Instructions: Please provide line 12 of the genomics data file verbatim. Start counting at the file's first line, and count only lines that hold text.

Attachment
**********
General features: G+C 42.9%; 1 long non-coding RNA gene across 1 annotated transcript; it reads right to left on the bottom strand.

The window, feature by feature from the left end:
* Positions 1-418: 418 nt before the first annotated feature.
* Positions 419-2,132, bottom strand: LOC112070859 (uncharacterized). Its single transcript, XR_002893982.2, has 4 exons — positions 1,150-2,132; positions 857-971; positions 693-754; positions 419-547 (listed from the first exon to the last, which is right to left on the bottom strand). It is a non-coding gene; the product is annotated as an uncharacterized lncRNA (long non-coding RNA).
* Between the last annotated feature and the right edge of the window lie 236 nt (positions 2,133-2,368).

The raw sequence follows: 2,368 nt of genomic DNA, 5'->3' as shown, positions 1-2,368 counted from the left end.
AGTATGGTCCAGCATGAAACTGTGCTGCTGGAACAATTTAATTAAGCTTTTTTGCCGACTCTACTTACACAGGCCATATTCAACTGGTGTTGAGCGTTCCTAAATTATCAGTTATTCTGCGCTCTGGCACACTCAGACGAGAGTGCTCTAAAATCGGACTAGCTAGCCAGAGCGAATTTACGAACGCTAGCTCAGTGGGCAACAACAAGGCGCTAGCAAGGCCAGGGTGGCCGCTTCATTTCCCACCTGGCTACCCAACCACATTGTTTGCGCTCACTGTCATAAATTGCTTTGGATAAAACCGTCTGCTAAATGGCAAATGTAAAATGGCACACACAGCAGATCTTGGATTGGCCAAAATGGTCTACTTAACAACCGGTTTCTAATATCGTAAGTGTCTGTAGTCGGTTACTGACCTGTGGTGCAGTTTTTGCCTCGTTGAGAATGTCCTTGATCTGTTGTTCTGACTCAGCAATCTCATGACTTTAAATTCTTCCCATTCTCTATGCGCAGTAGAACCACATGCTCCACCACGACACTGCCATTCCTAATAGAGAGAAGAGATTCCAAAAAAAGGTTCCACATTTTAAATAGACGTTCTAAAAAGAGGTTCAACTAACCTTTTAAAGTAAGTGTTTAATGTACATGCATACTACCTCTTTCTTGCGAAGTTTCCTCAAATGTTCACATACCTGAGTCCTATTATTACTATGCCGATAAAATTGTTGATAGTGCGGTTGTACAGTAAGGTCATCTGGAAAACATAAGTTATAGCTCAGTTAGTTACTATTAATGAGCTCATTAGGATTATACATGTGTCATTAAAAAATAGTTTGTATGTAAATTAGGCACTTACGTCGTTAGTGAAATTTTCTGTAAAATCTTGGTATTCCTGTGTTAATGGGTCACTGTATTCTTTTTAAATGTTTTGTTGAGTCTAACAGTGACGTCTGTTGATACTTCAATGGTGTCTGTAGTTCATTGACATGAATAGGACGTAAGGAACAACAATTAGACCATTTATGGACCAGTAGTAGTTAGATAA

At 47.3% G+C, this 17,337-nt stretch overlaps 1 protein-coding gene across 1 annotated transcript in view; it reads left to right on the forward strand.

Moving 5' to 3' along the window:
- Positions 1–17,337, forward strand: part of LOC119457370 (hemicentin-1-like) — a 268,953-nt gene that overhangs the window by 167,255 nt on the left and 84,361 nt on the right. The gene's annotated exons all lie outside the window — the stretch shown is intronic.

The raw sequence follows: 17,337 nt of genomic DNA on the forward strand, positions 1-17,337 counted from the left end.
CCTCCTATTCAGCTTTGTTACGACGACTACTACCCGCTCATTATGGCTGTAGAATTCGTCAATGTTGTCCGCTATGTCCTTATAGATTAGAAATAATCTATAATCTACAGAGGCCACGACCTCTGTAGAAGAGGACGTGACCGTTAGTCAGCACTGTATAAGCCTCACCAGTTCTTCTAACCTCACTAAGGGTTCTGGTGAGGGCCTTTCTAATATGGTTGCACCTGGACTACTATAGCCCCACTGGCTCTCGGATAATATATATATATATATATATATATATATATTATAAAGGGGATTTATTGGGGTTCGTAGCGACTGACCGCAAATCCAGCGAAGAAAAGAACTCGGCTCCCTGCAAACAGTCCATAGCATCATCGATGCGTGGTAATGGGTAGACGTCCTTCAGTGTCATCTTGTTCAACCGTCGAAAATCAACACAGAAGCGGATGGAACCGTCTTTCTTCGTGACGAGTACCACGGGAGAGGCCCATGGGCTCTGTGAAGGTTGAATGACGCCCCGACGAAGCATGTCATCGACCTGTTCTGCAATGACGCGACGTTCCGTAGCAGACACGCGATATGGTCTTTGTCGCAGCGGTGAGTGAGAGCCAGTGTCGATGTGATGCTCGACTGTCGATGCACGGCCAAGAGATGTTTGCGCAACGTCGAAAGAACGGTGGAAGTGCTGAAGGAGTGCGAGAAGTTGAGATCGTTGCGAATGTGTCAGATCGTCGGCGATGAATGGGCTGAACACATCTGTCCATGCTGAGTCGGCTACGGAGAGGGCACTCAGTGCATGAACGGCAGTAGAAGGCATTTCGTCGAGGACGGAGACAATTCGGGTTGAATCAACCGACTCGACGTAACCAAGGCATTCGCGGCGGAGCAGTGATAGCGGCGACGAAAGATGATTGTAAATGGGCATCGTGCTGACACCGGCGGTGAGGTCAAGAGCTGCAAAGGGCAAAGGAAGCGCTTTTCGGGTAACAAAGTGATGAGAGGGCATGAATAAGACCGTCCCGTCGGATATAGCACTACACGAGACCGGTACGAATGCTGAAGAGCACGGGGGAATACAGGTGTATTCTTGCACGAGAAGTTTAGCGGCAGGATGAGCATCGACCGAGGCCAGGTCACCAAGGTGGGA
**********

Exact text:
CCTCCTATTCAGCTTTGTTACGACGACTACTACCCGCTCATTATGGCTGTAGAATTCGTCAATGTTGTCCGCTATGTCCTTATAGATTAGAAATAATCTATAATCTACAGAGGCCACGACCTCTGTAGAAGAGGACGTGACCGTTAGTCAGCACTGTATAAGCCTCACCAGTTCTTCTAACCTCACTAAGGGTTCTGGTGAGGGCCTTTCTAATATGGTTGCACCTGGACTACTATAGCCCCACTGGCTCTCGGATAATATATATATATATATATATATATATATATTATAAAGGGGATTTATTGGGGTTCGTAGCGACTGACCGCAAATCCAGCGAAGAAAAGAACTCGGCTCCCTGCAAACAGTCCATAGCATCATCGATGCGTGGTAATGGGTAGACGTCCTTCAGTGTCATCTTGTTCAACCGTCGAAAATCAACACAGAAGCGGATGGAACCGTCTTTCTTCGTGACGAGTACCACGGGAGAGGCCCATGGGCTCTGTGAAGGTTGAATGACGCCCCGACGAAGCATGTCATCGACCTGTTCTGCAATGACGCGACGTTCCGTAGCAGACACGCGATATGGTCTTTGTCGCAGCGGTGAGTGAGAGCCAGTGTCGATGTGATGCTCGACTGTCGATGCACGGCCAAGAGATGTTTGCGCAACGTCGAAAGAACGGTGGAAGTGCTGAAGGAGTGCGAGAAGTTGAGATCGTTGCGAATGTGTCAGATCGTCGGCGATGAATGGGCTGAACACATCTGTCCATGCTGAGTCGGCTACGGAGAGGGCACTCAGTGCATGAACGGCAGTAGAAGGCATTTCGTCGAGGACGGAGACAATTCGGGTTGAATCAACCGACTCGACGTAACCAAGGCATTCGCGGCGGAGCAGTGATAGCGGCGACGAAAGATGATTGTAAATGGGCATCGTGCTGACACCGGCGGTGAGGTCAAGAGCTGCAAAGGGCAAAGGAAGCGCTTTTCGGGTAACAAAGTGATGAGAGGGCATGAATAAGACCGTCCCGTCGGATATAGCACTACACGAGACCGGTACGAATGCTGAAGAGCACGGGGGAATACAGGTGTATTCTTGCACGAGAAGTTTAGCGGCAGGATGAGCATCGACCGAGGCCAGGTCACCAAGGTGGGA